Staff Reporter
DENIS Smith is professor emeritus of political sciences at the University of Western Ontario.
His book, The Prisoners of Cabrera, has just been translated into Spanish. It deals with the French prisoners, “Napoleon's forgotten soldiers” who were imprisoned there from 1809 to 1814 after the Battle of Bailen.

Asked how he became interested in an event which occurred in Cabrera, he explained that he had been visiting Majorca periodically for 22 years, and his wife, Dawn, has been coming here since she was 16. She is also a lecturer in Spanish philology, which has given him a greater insight into the reality of the islands. “I became interested in the subject after reading an article about it. I have researched in archives in London, Paris, Palma.... it's a chapter in history that has not been divulged very much.” Asked why, Smith said it was probably because there was not too much interest on the part of Spain or Great Britain. “The powers that be find the historian uncomfortable, and nobody came out well over Cabrera, neither the Spanish nor the British.” Between 1809 and 1814, some 12'000 French prisoners, most of them taken in the Battle of Bailen, spent time on Cabrera. “At first they were held in Cadiz. But the British and Spanish were afraid of mutinies as they were so close to the French Army.” And so it was decided to send them to the Balearics, even though Majorca did not want them. “The people were afraid that the French would spread contagious diseases, or that they would break out and loot, or that Napoleon would decide to attack the island to free them.” It seems that Lord Collingwood, who commanded the British Navy in the Mediterranean, did not want them in Minorca, either. Finally, it was decided to confine them in Cabrera.

It took them four months to sail to Cabrera by which time they could barely stand, either through inanition or tiredness, or both. “At the same time, there was a food shortage in the Balearics, where the population was swollen by French and Spanish refugees, fleeing from the war.” Repatriation was considered in the surrender signed in Bailen. But the Spaniards claimed that they did not have ships to carry them.
Some writers have claimed that Cabrera was an advance of what the Nazi concentration camps would be like. “I think that's an exaggeration. There was only one execution in Cabrera, a prisoner who had practiced cannibalism. There was probably more than one who ate human flesh, but the idea was to set an example. On the whole the prisoners were left alone.” The death rate was very high, and the prisoners asked for a priest. Fr Damia Estelric of Porreras was sent and he spoke fluent French. But the prisoners didn't like him as he was the only one who bothered them. He was not only priest but also “spy, governor, and complained to the commissioner of Cabrera, Antoni Desbrull, of the immorality of the French.” The immorality charges stemmed from the presence of women. Smith said that there were 22 but they were not necessarily prostitutes. Some were married to officers, others had been washerwomen or cooks for the Army.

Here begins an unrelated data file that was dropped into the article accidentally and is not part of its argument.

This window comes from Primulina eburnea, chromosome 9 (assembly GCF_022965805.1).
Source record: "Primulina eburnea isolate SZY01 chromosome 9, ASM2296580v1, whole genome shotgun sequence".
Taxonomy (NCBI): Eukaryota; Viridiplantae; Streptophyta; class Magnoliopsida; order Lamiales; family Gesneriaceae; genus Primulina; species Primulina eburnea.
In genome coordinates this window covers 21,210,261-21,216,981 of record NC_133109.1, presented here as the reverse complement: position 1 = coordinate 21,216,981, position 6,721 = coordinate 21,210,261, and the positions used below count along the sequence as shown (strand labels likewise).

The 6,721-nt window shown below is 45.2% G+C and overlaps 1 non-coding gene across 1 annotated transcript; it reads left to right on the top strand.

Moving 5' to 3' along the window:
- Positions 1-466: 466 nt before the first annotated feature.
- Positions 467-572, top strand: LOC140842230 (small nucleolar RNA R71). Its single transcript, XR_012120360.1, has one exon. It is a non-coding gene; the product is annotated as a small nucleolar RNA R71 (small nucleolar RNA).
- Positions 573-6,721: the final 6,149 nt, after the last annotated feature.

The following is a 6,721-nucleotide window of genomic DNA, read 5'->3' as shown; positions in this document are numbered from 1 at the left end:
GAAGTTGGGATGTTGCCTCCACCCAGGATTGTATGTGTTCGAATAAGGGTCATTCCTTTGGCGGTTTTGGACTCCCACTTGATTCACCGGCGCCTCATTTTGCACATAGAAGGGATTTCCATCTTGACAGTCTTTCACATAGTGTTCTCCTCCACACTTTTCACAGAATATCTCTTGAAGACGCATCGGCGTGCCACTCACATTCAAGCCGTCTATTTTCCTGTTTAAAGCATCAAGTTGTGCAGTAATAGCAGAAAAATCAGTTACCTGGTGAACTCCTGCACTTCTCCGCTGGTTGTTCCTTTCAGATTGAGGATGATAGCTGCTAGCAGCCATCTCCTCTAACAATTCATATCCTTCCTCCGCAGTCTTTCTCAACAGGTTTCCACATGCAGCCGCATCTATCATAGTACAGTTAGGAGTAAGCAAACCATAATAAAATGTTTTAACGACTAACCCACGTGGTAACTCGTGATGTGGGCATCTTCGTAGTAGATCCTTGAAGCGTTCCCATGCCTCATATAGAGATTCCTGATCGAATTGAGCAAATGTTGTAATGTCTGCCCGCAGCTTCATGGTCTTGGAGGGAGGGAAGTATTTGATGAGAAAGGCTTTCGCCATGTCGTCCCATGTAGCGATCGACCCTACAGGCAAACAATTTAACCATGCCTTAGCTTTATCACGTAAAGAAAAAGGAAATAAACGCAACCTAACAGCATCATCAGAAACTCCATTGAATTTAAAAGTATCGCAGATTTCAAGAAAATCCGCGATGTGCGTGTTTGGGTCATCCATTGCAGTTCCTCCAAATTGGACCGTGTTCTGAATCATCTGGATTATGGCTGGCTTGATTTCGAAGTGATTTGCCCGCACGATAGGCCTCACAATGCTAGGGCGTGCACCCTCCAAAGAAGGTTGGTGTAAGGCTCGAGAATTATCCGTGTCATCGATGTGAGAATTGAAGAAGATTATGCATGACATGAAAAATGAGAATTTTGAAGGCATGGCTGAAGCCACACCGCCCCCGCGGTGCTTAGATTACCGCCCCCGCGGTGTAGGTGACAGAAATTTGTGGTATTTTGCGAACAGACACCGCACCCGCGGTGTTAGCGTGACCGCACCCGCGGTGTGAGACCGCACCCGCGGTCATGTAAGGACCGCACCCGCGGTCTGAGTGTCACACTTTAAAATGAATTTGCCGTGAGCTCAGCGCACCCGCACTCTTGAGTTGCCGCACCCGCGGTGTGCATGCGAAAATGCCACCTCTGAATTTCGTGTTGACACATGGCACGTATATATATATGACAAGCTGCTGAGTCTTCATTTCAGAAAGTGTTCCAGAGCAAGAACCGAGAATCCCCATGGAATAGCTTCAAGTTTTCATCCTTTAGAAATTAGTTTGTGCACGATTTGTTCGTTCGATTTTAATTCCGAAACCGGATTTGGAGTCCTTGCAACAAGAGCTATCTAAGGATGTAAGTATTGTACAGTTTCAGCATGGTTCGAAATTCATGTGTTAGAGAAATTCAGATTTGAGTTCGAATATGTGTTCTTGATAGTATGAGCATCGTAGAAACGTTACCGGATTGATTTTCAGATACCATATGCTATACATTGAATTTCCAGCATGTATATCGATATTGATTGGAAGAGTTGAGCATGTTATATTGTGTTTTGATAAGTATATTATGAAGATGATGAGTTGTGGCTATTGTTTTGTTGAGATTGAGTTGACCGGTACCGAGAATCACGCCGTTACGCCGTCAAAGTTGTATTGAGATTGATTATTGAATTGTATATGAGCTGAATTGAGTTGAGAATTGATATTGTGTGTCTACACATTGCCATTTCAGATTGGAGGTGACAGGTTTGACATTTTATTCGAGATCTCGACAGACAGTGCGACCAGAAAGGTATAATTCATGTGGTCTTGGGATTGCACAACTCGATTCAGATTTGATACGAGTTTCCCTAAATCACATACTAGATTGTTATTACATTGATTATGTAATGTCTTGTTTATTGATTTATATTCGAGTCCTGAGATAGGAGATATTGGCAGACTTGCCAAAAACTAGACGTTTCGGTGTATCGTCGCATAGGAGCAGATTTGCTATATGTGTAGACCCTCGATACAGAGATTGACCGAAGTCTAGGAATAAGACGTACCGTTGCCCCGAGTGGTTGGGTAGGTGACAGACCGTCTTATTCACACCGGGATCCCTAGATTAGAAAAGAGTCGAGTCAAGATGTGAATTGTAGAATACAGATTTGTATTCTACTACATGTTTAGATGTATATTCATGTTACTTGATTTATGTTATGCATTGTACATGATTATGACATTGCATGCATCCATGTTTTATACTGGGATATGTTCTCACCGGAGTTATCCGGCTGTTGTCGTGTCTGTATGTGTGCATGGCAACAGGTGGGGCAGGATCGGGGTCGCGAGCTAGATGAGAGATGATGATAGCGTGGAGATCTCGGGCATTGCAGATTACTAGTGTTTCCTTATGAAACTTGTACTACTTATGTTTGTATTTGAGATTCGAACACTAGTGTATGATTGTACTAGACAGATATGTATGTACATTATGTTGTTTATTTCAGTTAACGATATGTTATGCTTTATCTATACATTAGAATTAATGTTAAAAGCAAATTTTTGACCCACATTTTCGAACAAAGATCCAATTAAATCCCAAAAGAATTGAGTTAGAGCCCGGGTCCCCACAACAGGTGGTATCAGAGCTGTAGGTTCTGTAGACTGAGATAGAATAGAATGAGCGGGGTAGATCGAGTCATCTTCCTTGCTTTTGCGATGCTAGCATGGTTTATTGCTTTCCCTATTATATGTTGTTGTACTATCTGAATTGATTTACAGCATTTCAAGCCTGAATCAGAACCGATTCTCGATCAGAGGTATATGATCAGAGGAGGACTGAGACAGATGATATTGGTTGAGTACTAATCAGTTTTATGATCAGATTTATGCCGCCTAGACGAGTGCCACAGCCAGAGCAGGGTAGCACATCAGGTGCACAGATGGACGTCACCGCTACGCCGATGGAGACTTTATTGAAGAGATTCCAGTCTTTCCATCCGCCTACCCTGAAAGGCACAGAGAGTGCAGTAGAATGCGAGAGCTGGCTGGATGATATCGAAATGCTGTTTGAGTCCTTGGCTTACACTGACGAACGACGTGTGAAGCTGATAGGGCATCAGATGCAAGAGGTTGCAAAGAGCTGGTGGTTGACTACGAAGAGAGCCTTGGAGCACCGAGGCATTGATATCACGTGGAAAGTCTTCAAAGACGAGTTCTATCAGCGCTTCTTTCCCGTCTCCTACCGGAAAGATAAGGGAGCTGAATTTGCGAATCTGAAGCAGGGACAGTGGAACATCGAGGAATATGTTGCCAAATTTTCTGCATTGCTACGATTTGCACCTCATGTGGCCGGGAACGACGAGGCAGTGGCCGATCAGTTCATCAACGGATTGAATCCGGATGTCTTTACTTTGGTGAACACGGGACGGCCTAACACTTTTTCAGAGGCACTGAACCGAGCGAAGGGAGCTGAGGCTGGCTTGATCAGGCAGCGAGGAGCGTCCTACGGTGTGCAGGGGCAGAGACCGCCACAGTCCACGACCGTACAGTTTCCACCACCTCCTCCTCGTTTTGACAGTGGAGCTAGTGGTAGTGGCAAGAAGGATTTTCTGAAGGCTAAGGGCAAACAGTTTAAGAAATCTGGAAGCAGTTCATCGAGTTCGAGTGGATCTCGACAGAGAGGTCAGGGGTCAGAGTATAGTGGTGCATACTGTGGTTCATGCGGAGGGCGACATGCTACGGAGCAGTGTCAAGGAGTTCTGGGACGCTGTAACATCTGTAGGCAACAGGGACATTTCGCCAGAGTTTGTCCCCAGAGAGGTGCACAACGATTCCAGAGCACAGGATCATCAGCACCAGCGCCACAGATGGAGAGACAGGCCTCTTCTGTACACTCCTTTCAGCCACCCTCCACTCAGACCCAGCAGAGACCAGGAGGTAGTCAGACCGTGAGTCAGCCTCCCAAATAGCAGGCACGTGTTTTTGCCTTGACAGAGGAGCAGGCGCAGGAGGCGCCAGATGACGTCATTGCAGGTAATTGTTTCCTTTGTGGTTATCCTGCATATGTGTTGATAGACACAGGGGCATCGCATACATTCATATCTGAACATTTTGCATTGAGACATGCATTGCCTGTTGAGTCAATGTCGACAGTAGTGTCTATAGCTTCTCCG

During his research, Smith detected only one birth. “Twins were born on the boat to Cabrera. There was an ass on the island, and it was decided to give it to the mother, but they ended up eating it.” It is not known what happened to the twins, but it is unlikely that they survived.
The prisoners' diet comprised bread and beans, but rations were short. “The provisions arrived by sea every four days, but if there was a storm the ship did not leave Palma.” Water was also scarce. There was only one well and supplies were rationed.
There were doctors among the prisoners, and they set up their own hospital, “but I do not want to think about how much they suffered if they needed an operation. If they did not die from pain they would probably have died of infection.” Smith describes one of the worst incidents, a storm in 1809. The wind and sea dragged the makeshift hospital down the slope and on the following morning, the patients were found badly injured or dead, lying among the corpses which the sea had washed from the graves.

Some 6'000 prisoners died over the five years. “The survivors were taken to Marseilles on board French ships. It was May 1814. They did not even know that Napoleon had surrendered. They had left their homeland at 18 or 20 years old. And they were returning as old men.”


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